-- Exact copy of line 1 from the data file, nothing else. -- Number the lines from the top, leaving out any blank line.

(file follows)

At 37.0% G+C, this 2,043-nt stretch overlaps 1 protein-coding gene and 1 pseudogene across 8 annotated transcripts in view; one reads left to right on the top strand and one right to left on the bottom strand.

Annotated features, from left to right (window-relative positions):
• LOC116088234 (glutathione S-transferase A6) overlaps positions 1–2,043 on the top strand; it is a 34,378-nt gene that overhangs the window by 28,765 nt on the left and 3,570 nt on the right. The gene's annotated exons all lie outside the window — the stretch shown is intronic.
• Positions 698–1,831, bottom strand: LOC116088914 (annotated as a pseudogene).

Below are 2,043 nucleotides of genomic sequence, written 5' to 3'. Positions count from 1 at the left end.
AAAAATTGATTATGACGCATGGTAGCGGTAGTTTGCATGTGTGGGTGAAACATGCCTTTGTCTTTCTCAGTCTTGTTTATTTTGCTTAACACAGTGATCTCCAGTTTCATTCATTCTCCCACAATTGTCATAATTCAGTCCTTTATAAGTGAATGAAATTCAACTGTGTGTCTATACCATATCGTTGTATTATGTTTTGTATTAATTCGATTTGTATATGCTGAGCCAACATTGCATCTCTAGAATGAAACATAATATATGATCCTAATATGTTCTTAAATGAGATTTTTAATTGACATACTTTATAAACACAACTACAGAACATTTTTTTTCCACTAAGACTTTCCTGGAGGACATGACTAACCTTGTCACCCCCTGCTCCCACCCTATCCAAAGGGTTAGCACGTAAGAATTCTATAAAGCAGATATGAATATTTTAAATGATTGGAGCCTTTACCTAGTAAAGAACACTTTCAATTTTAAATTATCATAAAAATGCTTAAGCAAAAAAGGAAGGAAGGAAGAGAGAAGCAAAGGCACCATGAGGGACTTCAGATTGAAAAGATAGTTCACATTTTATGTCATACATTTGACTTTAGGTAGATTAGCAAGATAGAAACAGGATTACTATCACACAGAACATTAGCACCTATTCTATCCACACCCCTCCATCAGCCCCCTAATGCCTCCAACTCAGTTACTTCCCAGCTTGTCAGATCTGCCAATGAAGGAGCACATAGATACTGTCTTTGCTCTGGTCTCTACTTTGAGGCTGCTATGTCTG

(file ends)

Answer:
At 37.0% G+C, this 2,043-nt stretch overlaps 1 protein-coding gene and 1 pseudogene across 8 annotated transcripts in view; one reads left to right on the top strand and one right to left on the bottom strand.